But don't expect to go into one of these things and come out like Superman or superwoman. But it's not going to happen. That's something science fiction, and it's just not. But there are ways to be more efficient with this stuff to go through it. And if you don't enjoy it, then there are ways to be a lot more efficient with it. You don't need three hours. You can get great workouts in a shorter period of time. And so it's just a function of putting it together in the right way for you. I had to figure it out myself. I tried to do the Insanity workout. They looked great in the video. I wanted to look like that. And I didn't, couldn't.
[01:00:35.680] – Rachel
It's tough. I've not done it myself, but that's tough.
[01:00:39.420] – Rachel
But it's always to have options.
[01:00:40.680] – Allan
It is. And so you try something and try something different and you go through the process. But I would just say is when you start this stuff, I think it's really important for you to think about where your head is.
[01:00:57.780] – Allan
Because if you say, I don't like working out, I don't like exercising, then I would say then you don't really want this. You're thinking about fitness, but you don't really want fitness because what you're doing in the gym or out on the road is training. It's not a workout. When you actually have the right mindset for this stuff and you actually wrap your head around it, it's like, Oh, I'm training to be that really cool grandpa. I want to be the grandpa that can go do what the kids are doing and be out there running around with them and rolling around on the grass and doing that stuff because I'm not worried about it. I won't even think about it then. Because it'll be play, it'll be fun. I don't have to worry, I don't have a plan to get back up. It's just role play, do the thing, and I want to be that grandpa. I see it as training. And then the word training has a very different connotation. If you think through your brain of the good things that you've accomplished in your life. There was typically a state called training at the front of it, or you could have called it studying, but there was training, and the training improves you in a designated way.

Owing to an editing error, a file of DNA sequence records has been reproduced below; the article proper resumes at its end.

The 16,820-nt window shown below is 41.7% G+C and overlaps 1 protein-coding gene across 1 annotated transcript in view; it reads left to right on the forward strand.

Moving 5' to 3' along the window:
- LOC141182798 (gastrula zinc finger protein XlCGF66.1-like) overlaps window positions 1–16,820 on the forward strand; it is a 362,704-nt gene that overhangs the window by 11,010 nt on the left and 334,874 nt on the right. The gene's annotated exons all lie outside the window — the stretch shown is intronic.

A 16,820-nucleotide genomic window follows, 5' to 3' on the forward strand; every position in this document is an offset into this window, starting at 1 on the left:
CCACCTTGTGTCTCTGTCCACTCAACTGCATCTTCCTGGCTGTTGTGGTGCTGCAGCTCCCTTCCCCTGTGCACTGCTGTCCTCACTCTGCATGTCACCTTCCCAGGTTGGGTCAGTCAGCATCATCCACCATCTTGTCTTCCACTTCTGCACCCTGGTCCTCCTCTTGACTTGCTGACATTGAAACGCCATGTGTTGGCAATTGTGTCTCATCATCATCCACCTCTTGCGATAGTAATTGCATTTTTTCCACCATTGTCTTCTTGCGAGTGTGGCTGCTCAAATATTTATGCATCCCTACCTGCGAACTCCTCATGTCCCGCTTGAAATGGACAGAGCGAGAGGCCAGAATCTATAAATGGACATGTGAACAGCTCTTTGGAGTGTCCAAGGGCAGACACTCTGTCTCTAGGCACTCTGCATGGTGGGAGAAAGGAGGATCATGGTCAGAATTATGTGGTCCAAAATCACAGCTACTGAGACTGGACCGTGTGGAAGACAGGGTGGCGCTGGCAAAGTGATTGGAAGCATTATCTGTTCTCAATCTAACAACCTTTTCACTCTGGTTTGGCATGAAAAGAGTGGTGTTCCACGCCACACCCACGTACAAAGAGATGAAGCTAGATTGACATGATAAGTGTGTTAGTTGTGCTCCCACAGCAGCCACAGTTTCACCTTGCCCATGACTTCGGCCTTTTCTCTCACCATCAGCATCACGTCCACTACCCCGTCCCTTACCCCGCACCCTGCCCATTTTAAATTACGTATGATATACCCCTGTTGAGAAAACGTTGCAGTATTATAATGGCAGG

[01:02:20.560] – Allan
And so if you say I want to be faster, then you can train for speed. If you want to be able to run further, then you can train for distance. You want both, then you affect your training plan to give you some of both. You can be stronger and you can put your training plan that's going to do that. And then you put these all together and you might say, well, okay, if I add them all up, be able to run longer, run faster, and be stronger. Wow, that's eight or nine hours a week. That's a lot. It's not. But if you think it's a lot, then you can say, Okay, what are ways for me to be more efficient with this in a way that's going to let me accomplish all that? And that's where when he talks about, he talked about reaching the peak and then allowing recovery, what he's talking about is true hit training. So you can build speed, a lot of speed with hit training because that's what you're doing. You're running as freaking fast as you can. You're moving as fast as you can. That's speed. So you can be training for speed, but the way you're training for speed is not just normal sprint stuff.
[01:03:27.780] – Allan
You're actually packaging it in a way where you're reaching your max and then you're recovering. And then you're running for max and then you're recovering. And so you're building speed and you're building some of your stamina, your V02 max, which is going to help you for your longer runs. So instead of doing longer runs all the time, you just change up your training a little bit. And you use one of these hacks, if you will, that is scientifically based and makes sense. And for a lot of people to be like, Okay, that worked for me. That really worked. And then there's just going to be other people that are like, I don't like getting my heart rate up to 100 % like that. I don't like being in that space, that pain space. And so don't. But try it if you want to tweak it. But the whole point is, if you're thinking speed and distance, you're not at a baseline of fitness. You've worked up to a point where you're actually trying to accomplish something special, not just being able to go up a flight of stairs. So there's a point there. And that's what I'm saying.
[01:04:33.360] – Allan
So you don't necessarily want to be doing hit training when you're trying to work on going up a flight of stairs. Just go up the stairs more often, and that's going to help you be able to go up the stairs better. If you want to be a little bit stronger, just start picking up heavier stuff and you'll get stronger. But you could do all this reasonably. And if you just want to go at this with short cuts because you don't like something.
[01:04:56.640] – Allan